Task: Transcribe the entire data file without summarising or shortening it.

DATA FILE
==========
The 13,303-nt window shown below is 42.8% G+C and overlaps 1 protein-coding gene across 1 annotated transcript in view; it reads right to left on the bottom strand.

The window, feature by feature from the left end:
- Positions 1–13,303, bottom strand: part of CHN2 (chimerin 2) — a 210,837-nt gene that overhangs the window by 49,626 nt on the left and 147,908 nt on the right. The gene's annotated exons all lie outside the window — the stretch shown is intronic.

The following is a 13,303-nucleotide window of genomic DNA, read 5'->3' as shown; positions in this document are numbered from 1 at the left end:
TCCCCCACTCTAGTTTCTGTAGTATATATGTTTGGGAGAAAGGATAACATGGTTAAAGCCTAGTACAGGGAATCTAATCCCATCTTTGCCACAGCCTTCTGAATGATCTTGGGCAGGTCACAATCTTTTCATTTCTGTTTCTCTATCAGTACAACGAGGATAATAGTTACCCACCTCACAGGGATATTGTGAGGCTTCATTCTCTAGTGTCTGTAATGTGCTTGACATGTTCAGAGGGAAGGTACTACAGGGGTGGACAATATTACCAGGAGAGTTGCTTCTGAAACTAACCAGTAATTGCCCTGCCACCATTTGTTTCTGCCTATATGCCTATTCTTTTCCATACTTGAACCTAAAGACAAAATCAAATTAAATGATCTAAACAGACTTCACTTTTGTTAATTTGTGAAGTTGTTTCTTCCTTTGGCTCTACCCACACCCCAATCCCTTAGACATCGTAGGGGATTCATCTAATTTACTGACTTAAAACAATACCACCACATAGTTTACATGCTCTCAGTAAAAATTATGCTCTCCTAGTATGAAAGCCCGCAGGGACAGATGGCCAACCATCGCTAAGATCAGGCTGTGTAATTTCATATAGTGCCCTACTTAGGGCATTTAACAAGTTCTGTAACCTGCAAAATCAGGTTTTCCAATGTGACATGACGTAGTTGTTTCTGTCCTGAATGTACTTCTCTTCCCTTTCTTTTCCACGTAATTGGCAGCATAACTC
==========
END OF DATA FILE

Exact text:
The 13,303-nt window shown below is 42.8% G+C and overlaps 1 protein-coding gene across 1 annotated transcript in view; it reads right to left on the bottom strand.

The window, feature by feature from the left end:
- Positions 1–13,303, bottom strand: part of CHN2 (chimerin 2) — a 210,837-nt gene that overhangs the window by 49,626 nt on the left and 147,908 nt on the right. The gene's annotated exons all lie outside the window — the stretch shown is intronic.

The following is a 13,303-nucleotide window of genomic DNA, read 5'->3' as shown; positions in this document are numbered from 1 at the left end:
TCCCCCACTCTAGTTTCTGTAGTATATATGTTTGGGAGAAAGGATAACATGGTTAAAGCCTAGTACAGGGAATCTAATCCCATCTTTGCCACAGCCTTCTGAATGATCTTGGGCAGGTCACAATCTTTTCATTTCTGTTTCTCTATCAGTACAACGAGGATAATAGTTACCCACCTCACAGGGATATTGTGAGGCTTCATTCTCTAGTGTCTGTAATGTGCTTGACATGTTCAGAGGGAAGGTACTACAGGGGTGGACAATATTACCAGGAGAGTTGCTTCTGAAACTAACCAGTAATTGCCCTGCCACCATTTGTTTCTGCCTATATGCCTATTCTTTTCCATACTTGAACCTAAAGACAAAATCAAATTAAATGATCTAAACAGACTTCACTTTTGTTAATTTGTGAAGTTGTTTCTTCCTTTGGCTCTACCCACACCCCAATCCCTTAGACATCGTAGGGGATTCATCTAATTTACTGACTTAAAACAATACCACCACATAGTTTACATGCTCTCAGTAAAAATTATGCTCTCCTAGTATGAAAGCCCGCAGGGACAGATGGCCAACCATCGCTAAGATCAGGCTGTGTAATTTCATATAGTGCCCTACTTAGGGCATTTAACAAGTTCTGTAACCTGCAAAATCAGGTTTTCCAATGTGACATGACGTAGTTGTTTCTGTCCTGAATGTACTTCTCTTCCCTTTCTTTTCCACGTAATTGGCAGCATAACTC